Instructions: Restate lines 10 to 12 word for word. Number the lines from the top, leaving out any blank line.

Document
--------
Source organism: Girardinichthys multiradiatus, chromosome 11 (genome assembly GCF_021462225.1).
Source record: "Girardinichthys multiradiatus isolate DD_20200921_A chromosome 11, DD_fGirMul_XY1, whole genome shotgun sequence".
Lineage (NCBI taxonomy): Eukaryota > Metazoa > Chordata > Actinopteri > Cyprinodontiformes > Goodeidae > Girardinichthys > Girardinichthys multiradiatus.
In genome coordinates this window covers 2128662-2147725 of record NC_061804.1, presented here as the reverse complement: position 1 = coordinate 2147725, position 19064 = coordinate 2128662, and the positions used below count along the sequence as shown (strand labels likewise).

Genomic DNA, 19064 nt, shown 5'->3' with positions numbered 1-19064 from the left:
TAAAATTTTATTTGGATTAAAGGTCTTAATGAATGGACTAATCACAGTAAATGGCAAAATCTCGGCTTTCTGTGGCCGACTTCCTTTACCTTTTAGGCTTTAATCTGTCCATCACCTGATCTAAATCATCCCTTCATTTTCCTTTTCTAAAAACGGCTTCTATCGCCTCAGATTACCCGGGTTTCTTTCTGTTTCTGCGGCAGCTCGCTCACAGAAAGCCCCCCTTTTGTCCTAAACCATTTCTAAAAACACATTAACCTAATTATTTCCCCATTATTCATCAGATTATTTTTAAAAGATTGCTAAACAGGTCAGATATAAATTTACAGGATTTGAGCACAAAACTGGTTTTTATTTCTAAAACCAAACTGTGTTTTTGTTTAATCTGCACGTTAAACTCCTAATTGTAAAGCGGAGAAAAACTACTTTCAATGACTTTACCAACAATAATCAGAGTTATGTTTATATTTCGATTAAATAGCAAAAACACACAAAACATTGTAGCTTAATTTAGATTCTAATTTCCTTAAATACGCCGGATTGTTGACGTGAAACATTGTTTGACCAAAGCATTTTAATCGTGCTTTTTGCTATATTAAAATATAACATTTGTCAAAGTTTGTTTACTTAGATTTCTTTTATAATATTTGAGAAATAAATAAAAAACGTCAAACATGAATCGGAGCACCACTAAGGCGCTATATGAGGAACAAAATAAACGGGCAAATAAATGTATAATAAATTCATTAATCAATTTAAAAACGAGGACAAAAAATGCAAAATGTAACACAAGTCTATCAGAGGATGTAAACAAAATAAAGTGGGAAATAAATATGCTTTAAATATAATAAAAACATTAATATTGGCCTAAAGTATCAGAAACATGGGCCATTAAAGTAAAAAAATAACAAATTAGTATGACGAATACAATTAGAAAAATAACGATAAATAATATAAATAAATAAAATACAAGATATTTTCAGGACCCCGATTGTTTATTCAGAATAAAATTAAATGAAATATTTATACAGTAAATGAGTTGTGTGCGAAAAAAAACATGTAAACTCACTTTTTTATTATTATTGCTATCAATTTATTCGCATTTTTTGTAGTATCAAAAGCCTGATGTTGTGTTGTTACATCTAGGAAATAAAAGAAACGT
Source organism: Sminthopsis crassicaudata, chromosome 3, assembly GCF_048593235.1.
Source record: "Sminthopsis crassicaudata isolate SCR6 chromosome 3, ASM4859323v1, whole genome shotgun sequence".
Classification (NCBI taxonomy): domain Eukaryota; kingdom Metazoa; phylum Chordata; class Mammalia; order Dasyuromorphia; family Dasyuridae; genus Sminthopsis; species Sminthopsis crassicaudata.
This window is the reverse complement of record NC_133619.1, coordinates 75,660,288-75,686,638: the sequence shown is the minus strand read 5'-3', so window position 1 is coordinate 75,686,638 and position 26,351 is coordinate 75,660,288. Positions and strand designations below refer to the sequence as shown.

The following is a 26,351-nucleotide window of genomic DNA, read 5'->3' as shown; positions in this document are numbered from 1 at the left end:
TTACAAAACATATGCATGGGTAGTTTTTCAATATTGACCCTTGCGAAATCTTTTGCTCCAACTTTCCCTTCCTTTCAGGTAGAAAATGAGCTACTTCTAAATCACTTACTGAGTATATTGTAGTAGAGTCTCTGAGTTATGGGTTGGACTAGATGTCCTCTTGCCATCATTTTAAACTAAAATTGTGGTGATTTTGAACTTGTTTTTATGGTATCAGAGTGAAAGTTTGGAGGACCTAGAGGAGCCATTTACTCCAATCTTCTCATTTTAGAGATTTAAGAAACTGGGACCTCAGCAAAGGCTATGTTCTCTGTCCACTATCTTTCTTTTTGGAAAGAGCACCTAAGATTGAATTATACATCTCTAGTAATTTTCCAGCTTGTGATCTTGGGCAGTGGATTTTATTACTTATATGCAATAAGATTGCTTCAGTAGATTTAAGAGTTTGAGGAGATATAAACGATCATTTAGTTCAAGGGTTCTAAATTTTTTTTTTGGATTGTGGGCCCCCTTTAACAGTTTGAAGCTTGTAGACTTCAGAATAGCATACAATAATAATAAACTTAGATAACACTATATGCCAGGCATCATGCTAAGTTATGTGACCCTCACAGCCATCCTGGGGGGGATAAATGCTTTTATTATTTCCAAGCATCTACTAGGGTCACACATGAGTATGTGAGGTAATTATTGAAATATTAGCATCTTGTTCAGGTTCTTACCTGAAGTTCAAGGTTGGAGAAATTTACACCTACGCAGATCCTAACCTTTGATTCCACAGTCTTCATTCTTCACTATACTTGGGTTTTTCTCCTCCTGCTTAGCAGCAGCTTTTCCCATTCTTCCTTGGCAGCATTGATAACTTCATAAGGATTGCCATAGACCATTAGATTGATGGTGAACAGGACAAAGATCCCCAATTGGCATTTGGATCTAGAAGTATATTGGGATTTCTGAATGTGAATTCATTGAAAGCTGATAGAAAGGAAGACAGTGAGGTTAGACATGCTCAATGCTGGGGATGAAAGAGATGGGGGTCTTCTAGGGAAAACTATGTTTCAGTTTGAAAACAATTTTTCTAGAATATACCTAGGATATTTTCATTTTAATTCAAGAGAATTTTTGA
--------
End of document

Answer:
This window is the reverse complement of record NC_133619.1, coordinates 75,660,288-75,686,638: the sequence shown is the minus strand read 5'-3', so window position 1 is coordinate 75,686,638 and position 26,351 is coordinate 75,660,288. Positions and strand designations below refer to the sequence as shown.

The following is a 26,351-nucleotide window of genomic DNA, read 5'->3' as shown; positions in this document are numbered from 1 at the left end:
TTACAAAACATATGCATGGGTAGTTTTTCAATATTGACCCTTGCGAAATCTTTTGCTCCAACTTTCCCTTCCTTTCAGGTAGAAAATGAGCTACTTCTAAATCACTTACTGAGTATATTGTAGTAGAGTCTCTGAGTTATGGGTTGGACTAGATGTCCTCTTGCCATCATTTTAAACTAAAATTGTGGTGATTTTGAACTTGTTTTTATGGTATCAGAGTGAAAGTTTGGAGGACCTAGAGGAGCCATTTACTCCAATCTTCTCATTTTAGAGATTTAAGAAACTGGGACCTCAGCAAAGGCTATGTTCTCTGTCCACTATCTTTCTTTTTGGAAAGAGCACCTAAGATTGAATTATACATCTCTAGTAATTTTCCAGCTTGTGATCTTGGGCAGTGGATTTTATTACTTATATGCAATAAGATTGCTTCAGTAGATTTAAGAGTTTGAGGAGATATAAACGATCATTTAGTTCAAGGGTTCTAAATTTTTTTTTTGGATTGTGGGCCCCCTTTAACAGTTTGAAGCTTGTAGACTTCAGAATAGCATACAATAATAATAAACTTAGATAACACTATATGCCAGGCATCATGCTAAGTTATGTGACCCTCACAGCCATCCTGGGGGGGATAAATGCTTTTATTATTTCCAAGCATCTACTAGGGTCACACATGAGTATGTGAGGTAATTATTGAAATATTAGCATCTTGTTCAGGTTCTTACCTGAAGTTCAAGGTTGGAGAAATTTACACCTACGCAGATCCTAACCTTTGATTCCACAGTCTTCATTCTTCACTATACTTGGGTTTTTCTCCTCCTGCTTAGCAGCAGCTTTTCCCATTCTTCCTTGGCAGCATTGATAACTTCATAAGGATTGCCATAGACCATTAGATTGATGGTGAACAGGACAAAGATCCCCAATTGGCATTTGGATCTAGAAGTATATTGGGATTTCTGAATGTGAATTCATTGAAAGCTGATAGAAAGGAAGACAGTGAGGTTAGACATGCTCAATGCTGGGGATGAAAGAGATGGGGGTCTTCTAGGGAAAACTATGTTTCAGTTTGAAAACAATTTTTCTAGAATATACCTAGGATATTTTCATTTTAATTCAAGAGAATTTTTGA